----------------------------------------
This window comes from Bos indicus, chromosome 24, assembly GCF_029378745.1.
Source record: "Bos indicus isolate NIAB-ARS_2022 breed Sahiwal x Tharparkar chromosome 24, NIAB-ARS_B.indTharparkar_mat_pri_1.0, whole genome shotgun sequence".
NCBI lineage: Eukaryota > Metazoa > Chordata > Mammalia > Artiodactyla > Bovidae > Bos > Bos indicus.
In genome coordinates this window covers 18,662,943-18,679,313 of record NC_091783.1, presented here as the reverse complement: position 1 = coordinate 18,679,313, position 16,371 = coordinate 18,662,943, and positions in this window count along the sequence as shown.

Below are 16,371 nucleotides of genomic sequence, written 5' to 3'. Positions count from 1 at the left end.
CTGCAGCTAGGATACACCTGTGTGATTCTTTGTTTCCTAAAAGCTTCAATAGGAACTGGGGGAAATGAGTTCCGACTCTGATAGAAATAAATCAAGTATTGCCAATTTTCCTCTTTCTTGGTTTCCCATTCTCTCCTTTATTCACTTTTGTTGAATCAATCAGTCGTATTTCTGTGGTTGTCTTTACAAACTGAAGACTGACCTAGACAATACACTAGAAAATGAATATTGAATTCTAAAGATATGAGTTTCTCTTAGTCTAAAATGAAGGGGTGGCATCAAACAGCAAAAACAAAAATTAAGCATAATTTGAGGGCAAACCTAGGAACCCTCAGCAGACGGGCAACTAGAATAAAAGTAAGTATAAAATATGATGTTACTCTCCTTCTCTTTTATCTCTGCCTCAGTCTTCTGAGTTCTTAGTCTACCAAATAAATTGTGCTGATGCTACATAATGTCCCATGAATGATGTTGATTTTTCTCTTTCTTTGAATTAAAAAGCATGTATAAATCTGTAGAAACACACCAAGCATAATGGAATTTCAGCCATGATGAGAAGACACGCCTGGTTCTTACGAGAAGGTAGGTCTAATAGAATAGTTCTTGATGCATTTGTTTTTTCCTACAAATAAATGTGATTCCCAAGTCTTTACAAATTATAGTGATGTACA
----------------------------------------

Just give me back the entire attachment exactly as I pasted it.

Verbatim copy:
This window comes from Bos indicus, chromosome 24, assembly GCF_029378745.1.
Source record: "Bos indicus isolate NIAB-ARS_2022 breed Sahiwal x Tharparkar chromosome 24, NIAB-ARS_B.indTharparkar_mat_pri_1.0, whole genome shotgun sequence".
NCBI lineage: Eukaryota > Metazoa > Chordata > Mammalia > Artiodactyla > Bovidae > Bos > Bos indicus.
In genome coordinates this window covers 18,662,943-18,679,313 of record NC_091783.1, presented here as the reverse complement: position 1 = coordinate 18,679,313, position 16,371 = coordinate 18,662,943, and positions in this window count along the sequence as shown.

Below are 16,371 nucleotides of genomic sequence, written 5' to 3'. Positions count from 1 at the left end.
CTGCAGCTAGGATACACCTGTGTGATTCTTTGTTTCCTAAAAGCTTCAATAGGAACTGGGGGAAATGAGTTCCGACTCTGATAGAAATAAATCAAGTATTGCCAATTTTCCTCTTTCTTGGTTTCCCATTCTCTCCTTTATTCACTTTTGTTGAATCAATCAGTCGTATTTCTGTGGTTGTCTTTACAAACTGAAGACTGACCTAGACAATACACTAGAAAATGAATATTGAATTCTAAAGATATGAGTTTCTCTTAGTCTAAAATGAAGGGGTGGCATCAAACAGCAAAAACAAAAATTAAGCATAATTTGAGGGCAAACCTAGGAACCCTCAGCAGACGGGCAACTAGAATAAAAGTAAGTATAAAATATGATGTTACTCTCCTTCTCTTTTATCTCTGCCTCAGTCTTCTGAGTTCTTAGTCTACCAAATAAATTGTGCTGATGCTACATAATGTCCCATGAATGATGTTGATTTTTCTCTTTCTTTGAATTAAAAAGCATGTATAAATCTGTAGAAACACACCAAGCATAATGGAATTTCAGCCATGATGAGAAGACACGCCTGGTTCTTACGAGAAGGTAGGTCTAATAGAATAGTTCTTGATGCATTTGTTTTTTCCTACAAATAAATGTGATTCCCAAGTCTTTACAAATTATAGTGATGTACA